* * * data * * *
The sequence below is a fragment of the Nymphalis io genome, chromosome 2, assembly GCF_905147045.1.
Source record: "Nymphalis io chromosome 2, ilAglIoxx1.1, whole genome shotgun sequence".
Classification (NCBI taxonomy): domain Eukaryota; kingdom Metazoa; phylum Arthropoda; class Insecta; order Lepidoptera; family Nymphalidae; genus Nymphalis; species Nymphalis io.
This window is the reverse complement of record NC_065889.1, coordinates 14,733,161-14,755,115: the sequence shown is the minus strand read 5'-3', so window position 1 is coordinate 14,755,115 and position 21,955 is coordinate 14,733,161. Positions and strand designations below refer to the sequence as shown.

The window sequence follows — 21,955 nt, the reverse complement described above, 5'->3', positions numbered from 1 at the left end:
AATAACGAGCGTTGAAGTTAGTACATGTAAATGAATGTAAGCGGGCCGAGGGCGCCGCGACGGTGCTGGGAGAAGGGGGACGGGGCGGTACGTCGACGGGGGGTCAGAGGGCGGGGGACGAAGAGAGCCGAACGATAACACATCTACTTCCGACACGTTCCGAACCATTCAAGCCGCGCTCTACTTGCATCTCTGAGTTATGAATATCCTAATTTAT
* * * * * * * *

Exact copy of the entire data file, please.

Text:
The sequence below is a fragment of the Nymphalis io genome, chromosome 2, assembly GCF_905147045.1.
Source record: "Nymphalis io chromosome 2, ilAglIoxx1.1, whole genome shotgun sequence".
Classification (NCBI taxonomy): domain Eukaryota; kingdom Metazoa; phylum Arthropoda; class Insecta; order Lepidoptera; family Nymphalidae; genus Nymphalis; species Nymphalis io.
This window is the reverse complement of record NC_065889.1, coordinates 14,733,161-14,755,115: the sequence shown is the minus strand read 5'-3', so window position 1 is coordinate 14,755,115 and position 21,955 is coordinate 14,733,161. Positions and strand designations below refer to the sequence as shown.

The window sequence follows — 21,955 nt, the reverse complement described above, 5'->3', positions numbered from 1 at the left end:
AATAACGAGCGTTGAAGTTAGTACATGTAAATGAATGTAAGCGGGCCGAGGGCGCCGCGACGGTGCTGGGAGAAGGGGGACGGGGCGGTACGTCGACGGGGGGTCAGAGGGCGGGGGACGAAGAGAGCCGAACGATAACACATCTACTTCCGACACGTTCCGAACCATTCAAGCCGCGCTCTACTTGCATCTCTGAGTTATGAATATCCTAATTTAT